Markets regulator Sebi plans to come out with a framework for SPACs:
Capital market regulator Sebi plans to postpone a special target acquisition structure (SPAC) with which new assets can be listed on local exchanges, sources said on Thursday.
The regulator is expected to present the guidelines next week, he added.
SPAC or empty companies were established to raise capital in an initial public offering (IPO) to use the proceeds to identify and merge a target company.
SPACs usually consist of private equity funds or financial institutions, with experience in a particular industrial or commercial sector, with an initial investment in working capital and associated expenses. These companies have recently become popular in the United States.
There is also an increasing demand for admission to SPAC in India.
As part of the framework, Sebi may introduce a separate set of SPAC regulations, under which complex listing rules will be provided for these companies. According to sources, it has a minimum size for a bag.
The regulator must provide sponsorship qualification criteria to ensure that only experienced and advanced individuals with senior management issues and public company experience are eligible as sponsors of a SPAC vehicle exchange.
The founder or sponsor may be required to invest a minimum amount of initial capital and invest during the new facility, even for a specified period after SPAC during the new facility.
Vikas Bagaria, auditor and insurance partner of Deloitte India, said a founder or sponsor should remain invested for a period of 12 to 18 months after the reverse merger of the target company with SPAC.
Once the SPAC is reduced, they will have to own between 10% and 20% in the resulting entity, he added.
According to him, the SPAC vehicle must be 24 months to 36 years old to complete the acquisition.
He also said that apostate shareholders should have the option to pay for the investment if individual investors do not approve the merger through the SPAC sponsor.
SPAC’s listing rules may define the obligation of due diligence, audits, financial reporting control structures in the preliminary documents regarding the target companies to be clarified with Sebi before the merger is registered for approval by the shareholders of SPAC.
The framework is likely to impose a condition of not proceeding with the qualifying acquisition proposal if more than a predetermined percentage of the government bondholders vote against the proposed acquisition.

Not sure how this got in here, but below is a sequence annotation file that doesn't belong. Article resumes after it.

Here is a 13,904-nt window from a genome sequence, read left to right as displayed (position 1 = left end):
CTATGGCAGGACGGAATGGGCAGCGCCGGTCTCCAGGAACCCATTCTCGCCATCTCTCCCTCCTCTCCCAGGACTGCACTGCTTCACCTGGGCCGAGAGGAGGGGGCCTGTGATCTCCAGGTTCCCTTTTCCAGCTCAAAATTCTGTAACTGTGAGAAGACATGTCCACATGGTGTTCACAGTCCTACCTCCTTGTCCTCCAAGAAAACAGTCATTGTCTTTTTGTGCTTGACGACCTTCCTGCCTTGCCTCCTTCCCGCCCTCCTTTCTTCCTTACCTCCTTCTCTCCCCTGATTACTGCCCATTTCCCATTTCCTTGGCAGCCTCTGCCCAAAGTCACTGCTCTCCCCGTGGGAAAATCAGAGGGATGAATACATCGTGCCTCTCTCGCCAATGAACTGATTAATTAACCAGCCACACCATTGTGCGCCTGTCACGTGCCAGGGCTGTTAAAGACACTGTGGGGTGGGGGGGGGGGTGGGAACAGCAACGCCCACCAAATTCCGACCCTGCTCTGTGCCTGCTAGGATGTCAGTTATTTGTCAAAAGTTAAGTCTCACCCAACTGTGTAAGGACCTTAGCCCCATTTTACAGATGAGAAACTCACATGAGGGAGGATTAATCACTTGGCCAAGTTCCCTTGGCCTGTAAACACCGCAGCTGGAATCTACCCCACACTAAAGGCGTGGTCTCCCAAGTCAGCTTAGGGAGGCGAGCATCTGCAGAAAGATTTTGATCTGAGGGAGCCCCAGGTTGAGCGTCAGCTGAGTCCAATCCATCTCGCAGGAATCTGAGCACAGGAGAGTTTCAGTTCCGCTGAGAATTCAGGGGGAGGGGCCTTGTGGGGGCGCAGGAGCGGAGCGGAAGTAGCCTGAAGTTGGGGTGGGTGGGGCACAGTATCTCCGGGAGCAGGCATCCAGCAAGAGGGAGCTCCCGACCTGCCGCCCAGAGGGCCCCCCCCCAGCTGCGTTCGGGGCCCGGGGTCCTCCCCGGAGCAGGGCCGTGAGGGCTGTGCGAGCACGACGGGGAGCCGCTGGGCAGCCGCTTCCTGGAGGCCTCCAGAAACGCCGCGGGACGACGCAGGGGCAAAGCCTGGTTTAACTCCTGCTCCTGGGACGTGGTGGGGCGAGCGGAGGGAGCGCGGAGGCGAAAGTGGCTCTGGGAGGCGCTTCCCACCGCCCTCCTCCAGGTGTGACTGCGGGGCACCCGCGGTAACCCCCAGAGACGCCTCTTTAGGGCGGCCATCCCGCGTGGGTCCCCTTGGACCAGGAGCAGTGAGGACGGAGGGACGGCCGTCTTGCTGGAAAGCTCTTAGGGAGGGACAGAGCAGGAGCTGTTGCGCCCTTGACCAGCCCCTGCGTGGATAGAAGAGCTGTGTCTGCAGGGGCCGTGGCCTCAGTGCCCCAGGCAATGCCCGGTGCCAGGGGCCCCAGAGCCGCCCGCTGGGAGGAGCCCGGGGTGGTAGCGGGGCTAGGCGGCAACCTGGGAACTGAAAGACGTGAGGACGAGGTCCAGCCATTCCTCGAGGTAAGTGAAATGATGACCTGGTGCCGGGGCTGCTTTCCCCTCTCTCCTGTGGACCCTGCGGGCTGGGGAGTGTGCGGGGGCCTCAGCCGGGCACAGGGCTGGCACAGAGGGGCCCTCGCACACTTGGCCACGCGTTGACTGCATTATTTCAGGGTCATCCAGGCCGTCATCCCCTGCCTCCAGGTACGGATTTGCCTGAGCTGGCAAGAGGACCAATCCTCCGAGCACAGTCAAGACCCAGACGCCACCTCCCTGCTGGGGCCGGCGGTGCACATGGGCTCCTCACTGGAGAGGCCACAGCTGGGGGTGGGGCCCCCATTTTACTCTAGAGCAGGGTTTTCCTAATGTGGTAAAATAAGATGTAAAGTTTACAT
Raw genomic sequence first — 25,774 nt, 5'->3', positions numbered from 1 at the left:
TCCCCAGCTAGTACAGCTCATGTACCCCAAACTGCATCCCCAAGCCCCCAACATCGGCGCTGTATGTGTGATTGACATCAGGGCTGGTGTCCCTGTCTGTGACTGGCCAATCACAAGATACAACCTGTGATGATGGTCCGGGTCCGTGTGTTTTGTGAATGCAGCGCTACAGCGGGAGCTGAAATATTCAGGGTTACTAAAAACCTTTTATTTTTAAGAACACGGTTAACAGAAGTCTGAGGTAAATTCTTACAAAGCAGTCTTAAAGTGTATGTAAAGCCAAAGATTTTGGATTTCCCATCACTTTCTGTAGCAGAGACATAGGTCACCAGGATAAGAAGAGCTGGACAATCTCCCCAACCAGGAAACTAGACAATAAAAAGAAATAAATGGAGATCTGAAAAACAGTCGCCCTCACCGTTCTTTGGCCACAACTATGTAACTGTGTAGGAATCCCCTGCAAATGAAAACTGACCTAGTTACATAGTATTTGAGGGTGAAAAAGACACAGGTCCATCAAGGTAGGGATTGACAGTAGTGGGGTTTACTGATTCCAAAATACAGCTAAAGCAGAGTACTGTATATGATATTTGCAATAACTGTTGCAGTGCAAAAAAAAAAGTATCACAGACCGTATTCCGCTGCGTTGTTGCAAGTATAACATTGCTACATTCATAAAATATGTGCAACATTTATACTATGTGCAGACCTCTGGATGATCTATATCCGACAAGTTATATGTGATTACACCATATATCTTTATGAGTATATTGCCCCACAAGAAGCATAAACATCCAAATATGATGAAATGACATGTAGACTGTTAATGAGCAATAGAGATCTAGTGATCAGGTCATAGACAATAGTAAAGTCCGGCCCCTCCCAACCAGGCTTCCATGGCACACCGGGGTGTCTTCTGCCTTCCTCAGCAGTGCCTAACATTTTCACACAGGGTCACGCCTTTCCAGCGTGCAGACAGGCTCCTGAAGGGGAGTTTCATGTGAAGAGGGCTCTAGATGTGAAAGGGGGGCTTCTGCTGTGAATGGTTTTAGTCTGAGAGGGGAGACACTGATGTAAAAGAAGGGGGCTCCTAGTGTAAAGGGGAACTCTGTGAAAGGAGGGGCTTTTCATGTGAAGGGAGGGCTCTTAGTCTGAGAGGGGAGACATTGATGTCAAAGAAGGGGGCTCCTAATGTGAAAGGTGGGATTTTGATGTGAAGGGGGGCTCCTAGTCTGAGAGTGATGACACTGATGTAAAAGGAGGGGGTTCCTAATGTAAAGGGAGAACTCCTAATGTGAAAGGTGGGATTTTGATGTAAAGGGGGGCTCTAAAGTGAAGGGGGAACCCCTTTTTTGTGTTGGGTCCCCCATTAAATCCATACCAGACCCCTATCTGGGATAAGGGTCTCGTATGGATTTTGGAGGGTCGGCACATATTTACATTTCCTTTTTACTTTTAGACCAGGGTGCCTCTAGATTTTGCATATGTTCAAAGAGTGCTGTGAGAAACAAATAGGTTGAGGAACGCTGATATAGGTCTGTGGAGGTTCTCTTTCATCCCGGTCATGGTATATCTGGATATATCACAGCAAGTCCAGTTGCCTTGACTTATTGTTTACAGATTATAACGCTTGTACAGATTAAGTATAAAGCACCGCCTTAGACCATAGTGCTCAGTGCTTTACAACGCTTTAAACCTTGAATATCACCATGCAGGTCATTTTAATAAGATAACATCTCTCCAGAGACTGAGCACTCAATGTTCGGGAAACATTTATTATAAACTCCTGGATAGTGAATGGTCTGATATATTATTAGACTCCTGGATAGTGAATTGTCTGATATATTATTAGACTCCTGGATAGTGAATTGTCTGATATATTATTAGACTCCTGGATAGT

Treasury holders voting against a qualifying purchase may be allowed to redeem their bonds for their proportionate share of the guarantee funds.
Bagaria said several changes to the current regulatory framework are needed to enable the reverse merger of the private sector with a SPAC.
It included amendments to the Companies Act 2013 to define SPAC vehicles as a separate entity and changes to the cancellation rules to complete the SPAC cancellation within a specified period of 24 to 36 months.
Currently, Sebi (Requirements for the issuance and disclosure of shares) does not offer listing options for companies with a blank check. In addition, it sets limits that result in only commercial companies being eligible for an Indian stock exchange.
Although SPACs, according to industry experts, have different benefits, they also have different regulatory issues.
For public shareholders, SPACs offer the advantage of investing in private equity transactions with SPAC sponsors.
The advantage for the sponsor is that he can quickly use the capital to seize opportunities. It also supports the target enterprise acquired by SPAC, which announces itself in times of instability or volatility in traditional IPO markets.
According to Bagaria, Indian private unicorn companies are worth more than $ 1 billion in industries such as fintech, educational technology, healthcare, consumers, food delivery and mobility, and e-commerce.
He said these new-age companies are raising capital and are now at the forefront of India’s start-up ecosystem. However, the current bidding options available to these unicorn companies in India are limited.
“The SPAC framework provides important opportunities for public and private investors to participate in the acquisition of private companies through SPAC’s Indian investment vehicle,” said Bagaria.
It also offers founders and investors of private enterprises liquidity, visibility.